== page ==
Alan Rudkin

No history of boxing at The Florrie – or indeed, Merseyside or England – would be complete without the name of Alan Rudkin appearing very high up the list. In many people’s opinions, Alan Rudkin should now be recognised as a former British World Champion. In all, Alan had three world title challenges and, without doubt, should have returned from Melbourne, Australia, with the World Bantamweight Title, following his challenge against Australia’s Lionel Rose. Rose clearly took the first half dozen rounds, but this was typical of Rudkin’s type of contest. From the 7th round onwards, Alan began building up a gradual points bank until at the end of what had been a tremendously hard-fought 15 rounds, he had, in many people’s minds, clearly done enough to win. This was not, however, the opinion of those responsible for making the official decision, and Rose was given the verdict and kept his title.

It is significant that all three of Alan’s world title challenges took place in his opponents’ backyard. His first attempt at the world title was against Masahiko (Fighting) Harada in Tokyo, 30th November 1965, to whom he lost on an unanimous points decision. As indicated above, the second contest against Lionel Rose on 8th March 1969, was at the very least very debatable. His last attempt to win the world title against Reuben Oliveres, in Los Angeles, USA, on 12th December 1969, resulted in a decisive victory for Olivares, who stopped Alan inside two rounds.

Alan may have lost the contest on this occasion, but he clearly retained his Scouse sense of humour; when he arrived back in his dressing room, the electricity in the auditorium failed, and he was plunged into darkness. Suddenly, a Liverpool voice broke the silence with the immortal words: “That’s the second time the bloody lights have gone out on me tonight!”

Although he was actually born in North Wales, Alan’s parents returned to the city soon after. He grew up in the Dingle and was a proud member of The Florence Institute. Although small in stature, and with choirboy looks as a youngster, Alan’s opponents were left in no doubt that they were facing a ‘pit-bull’ of an opponent, and this was despite having to overcome polio as a child.

Alan became a member of one of Liverpool’s most famous amateur clubs, The Golden Gloves ABC, and would become a recognised English International. Perhaps his most famous appearance for his country was against the USA as part of the England team that beat the States 10-0 in 1961. Alan had set the pace in first contest of the evening, despatching his American opponent in fine style.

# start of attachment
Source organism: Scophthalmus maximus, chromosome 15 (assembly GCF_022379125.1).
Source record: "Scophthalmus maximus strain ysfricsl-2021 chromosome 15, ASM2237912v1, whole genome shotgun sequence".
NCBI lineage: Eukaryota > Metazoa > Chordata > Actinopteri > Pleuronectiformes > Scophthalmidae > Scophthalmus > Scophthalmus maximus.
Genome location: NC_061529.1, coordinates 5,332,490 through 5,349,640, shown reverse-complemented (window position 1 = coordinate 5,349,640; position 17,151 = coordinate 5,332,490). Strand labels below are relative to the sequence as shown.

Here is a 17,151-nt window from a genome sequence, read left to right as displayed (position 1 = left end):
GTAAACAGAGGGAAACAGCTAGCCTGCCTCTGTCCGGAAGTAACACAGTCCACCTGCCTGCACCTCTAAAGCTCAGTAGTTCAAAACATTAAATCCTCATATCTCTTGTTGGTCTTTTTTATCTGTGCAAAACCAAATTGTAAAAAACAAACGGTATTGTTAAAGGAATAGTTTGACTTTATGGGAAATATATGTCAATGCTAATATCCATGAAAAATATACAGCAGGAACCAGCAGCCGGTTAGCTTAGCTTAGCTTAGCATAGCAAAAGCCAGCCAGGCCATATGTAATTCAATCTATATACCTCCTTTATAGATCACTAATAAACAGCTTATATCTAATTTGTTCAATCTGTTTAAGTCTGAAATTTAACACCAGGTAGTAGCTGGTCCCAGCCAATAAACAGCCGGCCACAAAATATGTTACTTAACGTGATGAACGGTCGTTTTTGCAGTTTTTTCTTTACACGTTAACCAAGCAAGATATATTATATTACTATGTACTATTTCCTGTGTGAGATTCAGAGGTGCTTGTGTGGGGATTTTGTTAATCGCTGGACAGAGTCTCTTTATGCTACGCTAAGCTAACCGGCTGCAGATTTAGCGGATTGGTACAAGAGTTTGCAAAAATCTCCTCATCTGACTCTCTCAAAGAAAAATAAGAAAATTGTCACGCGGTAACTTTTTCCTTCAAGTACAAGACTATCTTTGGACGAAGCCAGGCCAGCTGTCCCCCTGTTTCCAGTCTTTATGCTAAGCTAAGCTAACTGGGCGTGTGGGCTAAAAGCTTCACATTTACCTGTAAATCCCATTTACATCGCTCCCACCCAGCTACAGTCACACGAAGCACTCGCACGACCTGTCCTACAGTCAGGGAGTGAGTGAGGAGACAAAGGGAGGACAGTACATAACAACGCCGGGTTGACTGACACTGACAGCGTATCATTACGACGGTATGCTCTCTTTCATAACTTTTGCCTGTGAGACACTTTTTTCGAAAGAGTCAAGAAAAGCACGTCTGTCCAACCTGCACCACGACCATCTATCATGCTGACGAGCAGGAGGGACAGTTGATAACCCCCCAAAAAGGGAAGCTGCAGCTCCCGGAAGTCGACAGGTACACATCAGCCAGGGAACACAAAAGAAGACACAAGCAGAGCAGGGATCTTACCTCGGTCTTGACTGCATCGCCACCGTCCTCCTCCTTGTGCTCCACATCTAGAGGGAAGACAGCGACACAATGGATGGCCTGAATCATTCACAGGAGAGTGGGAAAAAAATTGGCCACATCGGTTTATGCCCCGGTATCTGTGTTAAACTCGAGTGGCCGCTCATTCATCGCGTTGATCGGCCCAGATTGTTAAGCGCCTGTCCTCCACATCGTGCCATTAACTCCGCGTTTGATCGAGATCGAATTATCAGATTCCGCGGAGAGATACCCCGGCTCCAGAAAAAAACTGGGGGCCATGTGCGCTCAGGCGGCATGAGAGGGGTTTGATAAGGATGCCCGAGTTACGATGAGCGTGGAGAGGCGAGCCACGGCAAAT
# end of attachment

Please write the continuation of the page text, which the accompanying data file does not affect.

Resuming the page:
Turning pro in 1962, Alan wasted no time in cutting a swathe through the bantamweight ranks. He was a tremendously popular fighter, who was guaranteed to bring out the ‘House Full’ signs whenever he appeared. Like his fellow Liverpudlians, Harry Scott, Pat Dwyer, Pat Thompson, and Billy Aird, he boxed out of London. He did make a number of appearance at the Liverpool Stadium, five in total. 

It wasn’t long before the accolades began to accumulate with Alan winning his first professional titles with a ‘double-header’, securing the British and British Empire Banatamweight titles. He put his titles on the line on 6th September 1966, against Scotland’s Walter McGowan. Following 15 gruelling rounds, he returned home an ex-champion. The two men fought again on 13th May 1968, and Alan regained his dual championship crowns. 

On the domestic scene, Alan took part in no fewer than 10 title contests of which six travelled the full 15 rounds distance. No one could say that Alan Rudkin did not give the fight fans full value for their entrance fee. His reign as European champion ended at the hands of Augustin Senin, in Bilbao, on 10th August 1971.

There would be one final title contest for Alan, a defence of his British and Commonwealth Bantamweight titles, against his former foe, Johnny Clark, in London on 25th January 1972, and once again he returned home with the two belts. 

He retired, undefeated, due to problems with his eyes. He was also the outright winner of a Lonsdale Belt, was subsequently awarded the MBE for his services to the sport, and for many years he was the highly respected Vice-President of the Merseyside Former Boxers’ Association. In a professional career which lasted ten years from 1962 until his retirement in 1972, Alan took part in a total of 50 contests, of which he won no fewer than 42 and lost 8. A check of his record reveals that he fought no fewer than 166 rounds of championship fighting, a truly remarkable record, beaten only by Liverpool’s Nel Tarleton.

Alan was the subject of This Is Your Life in 1972. In 2007, The Liverpool Echo included him in its list of the 800 greatest Liverpudlians. 

Alan Rudkin MBE died on 22 September 2010.

A Florrie Old Boy, he will never be forgotten.


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